Amid concern about the growing use of the services jacking up student rents in the University District, the Seattle City Council Monday voted unanimously to temporarily ban so-called “rent bidding” in the city.
Monday’s vote will ban the use of services like Rentberry for apartments in the city for one year to give officials time to study the impact the services could have on Seattle affordability. The Office of Housing, Office of Civil Rights, and Seattle Department of Construction and Inspections are now on the hook for a report on the services.
The services work by creating “transparent” rental auctions where potential tenants have “the ability to submit custom offers.”
Last month, CHS reported on the few Capitol Hill properties utilizing the services and the concerns raised about the practice in the Bay Area real estate market. One report on the Rentberry service quoted the company’s founder taking credit for raising rents 5% above listing prices in the already ultra-expensive San Francisco and San Jose markets.
Under the moratorium approved Monday, the Seattle ban can be extended by the City Council if it is determined officials need more time to evaluate the services.
Capitol Hill’s state Rep. Nicole Macri won’t be able to deliver an end to Washington’s ban on rent control this year. Her legislation to repeal the ban on rent regulation in the state died in committee last week in Olympia.
The 43rd District representative didn’t address the defeat in her most recent update to constituents but she did count down some of the legislation she has sponsored aimed “keep people in their homes” including HB 1570, a bill to make a state real estate transaction fee permanent “to fund crucial housing services like emergency, DV, youth and young adult shelters; eviction prevention, move-in assistance and allows rental vouchers to be used in both for-profit and nonprofit homes.”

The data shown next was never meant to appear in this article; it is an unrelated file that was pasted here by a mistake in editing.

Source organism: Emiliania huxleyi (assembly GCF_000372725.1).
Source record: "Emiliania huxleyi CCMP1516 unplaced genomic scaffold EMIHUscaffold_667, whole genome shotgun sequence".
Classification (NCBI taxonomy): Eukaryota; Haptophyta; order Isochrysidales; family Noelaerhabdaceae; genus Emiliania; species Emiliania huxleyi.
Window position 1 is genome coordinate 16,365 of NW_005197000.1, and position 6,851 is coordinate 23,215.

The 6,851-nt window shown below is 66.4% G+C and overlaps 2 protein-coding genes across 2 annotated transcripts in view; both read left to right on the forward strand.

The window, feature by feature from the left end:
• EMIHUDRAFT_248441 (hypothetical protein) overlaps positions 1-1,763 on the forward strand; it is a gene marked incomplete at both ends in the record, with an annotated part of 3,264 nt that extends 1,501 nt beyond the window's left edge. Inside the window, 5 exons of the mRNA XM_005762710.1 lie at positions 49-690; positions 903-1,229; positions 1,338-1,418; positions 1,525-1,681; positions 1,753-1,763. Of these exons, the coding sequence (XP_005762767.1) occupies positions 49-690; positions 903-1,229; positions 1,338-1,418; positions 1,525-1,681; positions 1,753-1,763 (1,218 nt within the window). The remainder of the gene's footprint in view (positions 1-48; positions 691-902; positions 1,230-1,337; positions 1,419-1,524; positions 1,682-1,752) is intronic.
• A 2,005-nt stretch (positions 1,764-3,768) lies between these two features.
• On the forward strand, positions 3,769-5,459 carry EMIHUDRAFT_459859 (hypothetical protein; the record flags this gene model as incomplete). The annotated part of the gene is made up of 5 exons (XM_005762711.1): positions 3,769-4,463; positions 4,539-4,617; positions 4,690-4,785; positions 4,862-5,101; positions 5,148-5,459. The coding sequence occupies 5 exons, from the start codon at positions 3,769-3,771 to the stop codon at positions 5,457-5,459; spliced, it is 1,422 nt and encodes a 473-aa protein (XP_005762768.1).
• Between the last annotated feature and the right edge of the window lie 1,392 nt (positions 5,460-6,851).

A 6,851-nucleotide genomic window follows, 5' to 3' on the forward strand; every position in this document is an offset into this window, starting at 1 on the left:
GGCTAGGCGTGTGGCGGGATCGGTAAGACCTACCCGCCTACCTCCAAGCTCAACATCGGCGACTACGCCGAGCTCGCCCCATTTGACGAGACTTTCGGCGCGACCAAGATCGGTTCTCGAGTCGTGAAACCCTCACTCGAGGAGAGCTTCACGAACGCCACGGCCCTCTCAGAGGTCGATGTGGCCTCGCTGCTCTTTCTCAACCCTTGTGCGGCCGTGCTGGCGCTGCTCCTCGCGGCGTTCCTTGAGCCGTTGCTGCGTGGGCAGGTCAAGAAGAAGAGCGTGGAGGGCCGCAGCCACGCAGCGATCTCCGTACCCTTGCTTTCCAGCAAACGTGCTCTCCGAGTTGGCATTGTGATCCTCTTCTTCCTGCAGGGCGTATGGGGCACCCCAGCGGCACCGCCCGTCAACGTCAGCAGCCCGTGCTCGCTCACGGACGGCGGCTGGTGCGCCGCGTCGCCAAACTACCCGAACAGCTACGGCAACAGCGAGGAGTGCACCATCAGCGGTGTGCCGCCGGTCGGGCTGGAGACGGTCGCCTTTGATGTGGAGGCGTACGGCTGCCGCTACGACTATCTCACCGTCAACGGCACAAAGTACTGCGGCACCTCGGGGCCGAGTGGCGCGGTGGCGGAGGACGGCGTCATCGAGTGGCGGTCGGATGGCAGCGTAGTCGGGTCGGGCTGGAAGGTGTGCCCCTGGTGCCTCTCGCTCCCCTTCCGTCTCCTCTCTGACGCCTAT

As for rent control, in 2015, the Seattle City Council passed a resolution calling for the statute to be changed and arguing municipalities should have the power to pass laws that “increase the supply of rent-restricted units and that protect tenants from sudden and dramatic rent increases, without causing a negative impact on the quality or quantity of housing supply.” Seattle Met’s Hayat Norimine reports that, despite the setback, city officials are optimistic the mood might be shifting in Olympia.
You can hear more from Macri plus her counterparts Rep. Frank Chopp and Sen. Jamie Pedersen at the 2018 43rd District Town Hall:
43rd Legislative District town hall
- Recent Airbnb listings for Capitol Hill
The Seattle City Council followed through Monday on a second piece of legislation to further regulate the short term rental market in the city and raise new funding from the industry.
Council members approved a package of rules that will limit owners to only two units at a time on services like Airbnb. The new rules will also require the platform companies including Airbnb and Expedia to pay for a permit to operate in Seattle. The approved legislation calls on the city to study how much the platform companies should be charged to help pay for regulation and enforcement of the industry. Continue reading
Tenant rights, labor, and housing advocate groups are planning a day of protests and education to counterbalance the presence of landlords from around the state at an industry trade show at the convention center downtown Tuesday.
The Rally for Tenant Rights will start around 11 AM at Westlake Center. Organizers say State Representative Nicole Macri, and City Council members Kshama Sawant and Teresa Mosqueda are scheduled to attend: Continue reading